Top 10 equity holdings as a percent of net assets as of 12/31/2020: Microsoft Corp. 3.2%, Autodesk, Inc. 2.2%, Apple, Inc. 2.2%, Zimmer Holdings, Inc. 1.9%, Constellation Brands, Inc. 1.9%, Electronic Arts, Inc. 1.8%, The Goldman Sachs Group, Inc. 1.8%, Micron Technology, Inc. 1.7%, Lowe’s Co., Inc. 1.7% and Facebook Inc., Class A 1.6%.

The impact of COVID-19, and other infectious illness outbreaks that may arise in the future, could adversely affect the economies of many nations or the entire global economy, individual issuers and capital markets in ways that cannot necessarily be foreseen. The duration of the COVID-19 outbreak and its effects cannot be determined with certainty.

Risk factors: The value of the Portfolio’s shares will change, and you could lose money on your investment. An investment in the Portfolio is not a bank deposit and is not insured or guaranteed by the Federal Deposit Insurance Corporation or any other government agency. Fixed-income securities are subject to interest rate risk and, as such, the net asset value of the Portfolio may fall as interest rates rise. The lower-rated securities in which the Portfolio may invest may carry greater risk of nonpayment of interest or principal then higher-rated bonds. In addition to the risks typically associated with fixed-income securities, loan participations in which the Portfolio may invest carry other risks, including the risk of insolvency of the lending bank or other intermediary. Loan participations may be unsecured or not fully collateralized may be subject to restrictions on resale and sometimes trade infrequently on the secondary market. The Portfolio’s emphasis on dividend-paying stocks involves the risk that such stocks may fall out of favor with investors and underperform nondividend paying stocks and the market as a whole over any period of time. In addition, there is no guarantee that the companies in which the Portfolio invests will declare dividends in the future or that dividends, if declared, will remain at current levels or increase over time. The amount of any dividend the company may pay may fluctuate significantly. In addition, the value of dividend-paying common stocks can decline when interest rates rise as fixed-income investments become more attractive to investors. This risk may be greater due to the current period of historically low interest rates. The Portfolio typically holds a limited number of stocks (generally 45 to 55). As a result, the appreciation or depreciation of any one security held by the Portfolio will have a greater impact on the Portfolio’s net asset value than it would if the Portfolio invested in a large number of securities. The value of a security believed by the Portfolio’s manager to be undervalued may never reach what the manager believes to be its full value, or such security’s value may decrease. These and other risks are more fully described in the Portfolio’s prospectus.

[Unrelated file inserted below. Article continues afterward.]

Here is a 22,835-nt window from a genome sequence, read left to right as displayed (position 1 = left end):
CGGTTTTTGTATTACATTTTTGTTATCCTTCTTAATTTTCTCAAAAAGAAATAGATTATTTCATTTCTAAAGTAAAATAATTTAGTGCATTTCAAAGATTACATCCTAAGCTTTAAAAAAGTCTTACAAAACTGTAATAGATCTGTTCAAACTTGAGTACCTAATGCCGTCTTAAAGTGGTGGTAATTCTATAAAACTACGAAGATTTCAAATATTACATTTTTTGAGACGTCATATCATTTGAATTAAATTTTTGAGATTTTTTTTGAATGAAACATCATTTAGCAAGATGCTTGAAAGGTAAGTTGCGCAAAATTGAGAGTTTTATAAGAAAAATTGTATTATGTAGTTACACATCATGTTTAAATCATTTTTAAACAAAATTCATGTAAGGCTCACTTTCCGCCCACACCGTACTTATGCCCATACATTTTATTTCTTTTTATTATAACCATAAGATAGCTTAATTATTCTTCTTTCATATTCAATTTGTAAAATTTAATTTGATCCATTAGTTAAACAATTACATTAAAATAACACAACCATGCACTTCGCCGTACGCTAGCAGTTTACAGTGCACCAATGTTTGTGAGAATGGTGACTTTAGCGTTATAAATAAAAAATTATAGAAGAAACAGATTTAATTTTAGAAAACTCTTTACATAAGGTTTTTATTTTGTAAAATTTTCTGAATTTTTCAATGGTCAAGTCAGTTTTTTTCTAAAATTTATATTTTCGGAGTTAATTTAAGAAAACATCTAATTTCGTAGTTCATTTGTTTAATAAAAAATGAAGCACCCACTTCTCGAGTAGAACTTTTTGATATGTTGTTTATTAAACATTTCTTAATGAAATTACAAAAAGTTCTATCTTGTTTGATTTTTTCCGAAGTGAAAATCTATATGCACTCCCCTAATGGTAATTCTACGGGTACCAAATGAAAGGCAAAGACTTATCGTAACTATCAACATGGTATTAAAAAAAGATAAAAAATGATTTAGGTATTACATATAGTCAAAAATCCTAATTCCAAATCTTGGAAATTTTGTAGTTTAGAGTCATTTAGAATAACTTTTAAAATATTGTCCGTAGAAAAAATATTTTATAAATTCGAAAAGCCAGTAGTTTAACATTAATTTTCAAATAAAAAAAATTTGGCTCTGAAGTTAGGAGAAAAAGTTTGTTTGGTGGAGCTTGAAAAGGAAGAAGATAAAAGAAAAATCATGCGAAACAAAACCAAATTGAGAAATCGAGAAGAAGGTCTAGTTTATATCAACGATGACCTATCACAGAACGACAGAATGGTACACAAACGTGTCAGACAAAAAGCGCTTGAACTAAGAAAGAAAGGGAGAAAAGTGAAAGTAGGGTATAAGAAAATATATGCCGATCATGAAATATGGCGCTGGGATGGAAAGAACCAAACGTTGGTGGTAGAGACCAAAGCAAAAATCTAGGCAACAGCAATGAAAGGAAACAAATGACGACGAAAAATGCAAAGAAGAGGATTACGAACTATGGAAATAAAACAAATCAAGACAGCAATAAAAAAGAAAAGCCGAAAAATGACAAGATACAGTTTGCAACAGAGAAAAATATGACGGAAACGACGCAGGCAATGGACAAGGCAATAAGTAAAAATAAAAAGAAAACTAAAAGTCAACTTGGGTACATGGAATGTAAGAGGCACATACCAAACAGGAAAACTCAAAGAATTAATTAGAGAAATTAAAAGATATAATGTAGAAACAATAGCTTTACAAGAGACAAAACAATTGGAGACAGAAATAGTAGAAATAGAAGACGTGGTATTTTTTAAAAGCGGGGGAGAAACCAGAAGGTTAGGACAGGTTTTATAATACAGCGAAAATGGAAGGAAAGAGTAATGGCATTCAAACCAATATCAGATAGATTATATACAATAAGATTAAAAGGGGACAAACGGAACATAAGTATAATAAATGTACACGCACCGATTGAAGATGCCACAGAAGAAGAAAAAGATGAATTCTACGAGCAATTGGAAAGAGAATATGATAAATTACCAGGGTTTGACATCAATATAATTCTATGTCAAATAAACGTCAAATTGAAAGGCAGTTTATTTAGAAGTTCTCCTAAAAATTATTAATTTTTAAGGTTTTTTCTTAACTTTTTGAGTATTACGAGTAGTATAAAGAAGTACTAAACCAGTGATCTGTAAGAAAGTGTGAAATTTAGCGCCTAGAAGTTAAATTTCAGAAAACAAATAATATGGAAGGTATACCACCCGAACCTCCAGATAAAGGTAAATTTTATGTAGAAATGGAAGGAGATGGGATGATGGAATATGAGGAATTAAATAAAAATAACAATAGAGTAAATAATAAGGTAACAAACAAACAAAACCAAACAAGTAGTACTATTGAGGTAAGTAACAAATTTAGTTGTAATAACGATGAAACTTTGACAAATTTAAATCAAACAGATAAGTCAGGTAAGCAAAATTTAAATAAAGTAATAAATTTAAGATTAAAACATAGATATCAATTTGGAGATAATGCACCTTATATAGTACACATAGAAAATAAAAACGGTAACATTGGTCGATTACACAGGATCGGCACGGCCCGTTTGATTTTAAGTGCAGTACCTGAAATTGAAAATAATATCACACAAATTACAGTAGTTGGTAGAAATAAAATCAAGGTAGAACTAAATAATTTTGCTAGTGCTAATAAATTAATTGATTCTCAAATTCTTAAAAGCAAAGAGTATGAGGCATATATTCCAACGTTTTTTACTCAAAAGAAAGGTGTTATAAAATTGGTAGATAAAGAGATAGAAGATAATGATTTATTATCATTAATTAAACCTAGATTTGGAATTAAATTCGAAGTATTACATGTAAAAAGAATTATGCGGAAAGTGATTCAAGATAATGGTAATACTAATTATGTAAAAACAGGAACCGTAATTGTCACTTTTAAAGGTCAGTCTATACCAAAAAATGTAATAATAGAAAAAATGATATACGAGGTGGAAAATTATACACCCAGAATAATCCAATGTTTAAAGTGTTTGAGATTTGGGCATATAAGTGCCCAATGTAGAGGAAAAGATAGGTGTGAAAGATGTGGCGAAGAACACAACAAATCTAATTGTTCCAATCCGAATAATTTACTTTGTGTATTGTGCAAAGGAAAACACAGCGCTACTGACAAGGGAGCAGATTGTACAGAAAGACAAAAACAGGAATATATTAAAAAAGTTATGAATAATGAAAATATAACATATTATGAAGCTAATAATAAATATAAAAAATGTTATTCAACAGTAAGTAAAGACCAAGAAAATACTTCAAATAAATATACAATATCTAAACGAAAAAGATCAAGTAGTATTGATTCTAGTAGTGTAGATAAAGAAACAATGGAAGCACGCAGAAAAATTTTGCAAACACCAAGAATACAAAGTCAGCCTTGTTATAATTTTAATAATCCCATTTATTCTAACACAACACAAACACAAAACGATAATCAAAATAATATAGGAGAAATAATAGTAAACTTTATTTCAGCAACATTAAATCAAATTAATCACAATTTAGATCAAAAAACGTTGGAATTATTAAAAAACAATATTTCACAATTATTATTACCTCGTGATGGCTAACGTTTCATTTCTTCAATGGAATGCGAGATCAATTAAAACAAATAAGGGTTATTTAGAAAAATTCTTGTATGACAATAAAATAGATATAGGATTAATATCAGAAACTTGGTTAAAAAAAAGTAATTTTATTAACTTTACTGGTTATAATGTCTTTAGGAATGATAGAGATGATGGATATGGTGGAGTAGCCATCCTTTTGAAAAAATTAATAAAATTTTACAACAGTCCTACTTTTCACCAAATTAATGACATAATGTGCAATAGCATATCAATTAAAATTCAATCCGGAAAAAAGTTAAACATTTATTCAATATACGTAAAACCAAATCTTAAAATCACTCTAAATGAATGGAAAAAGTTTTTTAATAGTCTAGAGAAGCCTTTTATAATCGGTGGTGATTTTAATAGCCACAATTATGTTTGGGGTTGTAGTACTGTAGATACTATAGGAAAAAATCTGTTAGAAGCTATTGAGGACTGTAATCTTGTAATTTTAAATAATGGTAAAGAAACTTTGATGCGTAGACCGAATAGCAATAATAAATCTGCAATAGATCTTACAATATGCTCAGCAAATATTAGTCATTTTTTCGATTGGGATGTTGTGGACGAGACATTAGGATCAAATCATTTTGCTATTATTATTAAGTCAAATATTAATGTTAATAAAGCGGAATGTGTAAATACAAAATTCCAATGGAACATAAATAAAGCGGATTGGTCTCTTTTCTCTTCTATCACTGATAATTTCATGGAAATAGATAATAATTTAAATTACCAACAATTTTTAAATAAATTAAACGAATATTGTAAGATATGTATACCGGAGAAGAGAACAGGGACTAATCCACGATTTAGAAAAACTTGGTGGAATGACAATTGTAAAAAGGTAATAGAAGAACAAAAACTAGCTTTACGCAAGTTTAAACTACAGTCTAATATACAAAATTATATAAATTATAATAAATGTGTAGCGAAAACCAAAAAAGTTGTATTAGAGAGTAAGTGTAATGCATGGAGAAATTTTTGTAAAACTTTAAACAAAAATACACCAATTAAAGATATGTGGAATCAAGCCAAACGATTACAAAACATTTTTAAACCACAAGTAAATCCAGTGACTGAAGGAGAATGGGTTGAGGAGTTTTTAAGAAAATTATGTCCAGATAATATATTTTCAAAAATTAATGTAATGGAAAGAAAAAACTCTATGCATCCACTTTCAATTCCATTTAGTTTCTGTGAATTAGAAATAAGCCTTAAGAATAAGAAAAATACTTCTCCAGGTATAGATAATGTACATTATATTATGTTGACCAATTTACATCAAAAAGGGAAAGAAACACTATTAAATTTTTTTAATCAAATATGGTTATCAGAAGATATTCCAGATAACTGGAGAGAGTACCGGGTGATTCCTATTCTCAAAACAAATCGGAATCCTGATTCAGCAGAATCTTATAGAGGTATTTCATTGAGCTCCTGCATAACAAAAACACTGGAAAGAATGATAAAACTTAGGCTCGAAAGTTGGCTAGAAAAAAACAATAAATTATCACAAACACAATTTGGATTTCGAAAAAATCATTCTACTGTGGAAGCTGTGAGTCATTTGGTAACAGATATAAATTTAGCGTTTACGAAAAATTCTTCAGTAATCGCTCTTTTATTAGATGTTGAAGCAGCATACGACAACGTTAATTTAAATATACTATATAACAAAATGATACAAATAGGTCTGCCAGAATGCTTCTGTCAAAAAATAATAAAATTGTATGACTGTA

Annuities are long-term financial products designed for retirement purposes. Annuity and life insurance guarantees are based on the financial strength and claims-paying ability of the issuing insurance company. The guarantees have no bearing on the performance of a variable investment option. Variable investment options are subject to market risk, including loss of principal. There are charges and expenses associated with annuities and variable life insurance products, including mortality and expense risk charges, management fees, administrative fees, expenses for optional riders and deferred sales charges for early withdrawals. Withdrawals before age 59 1/2 may be subject to a 10% IRS tax penalty and surrender charges may apply.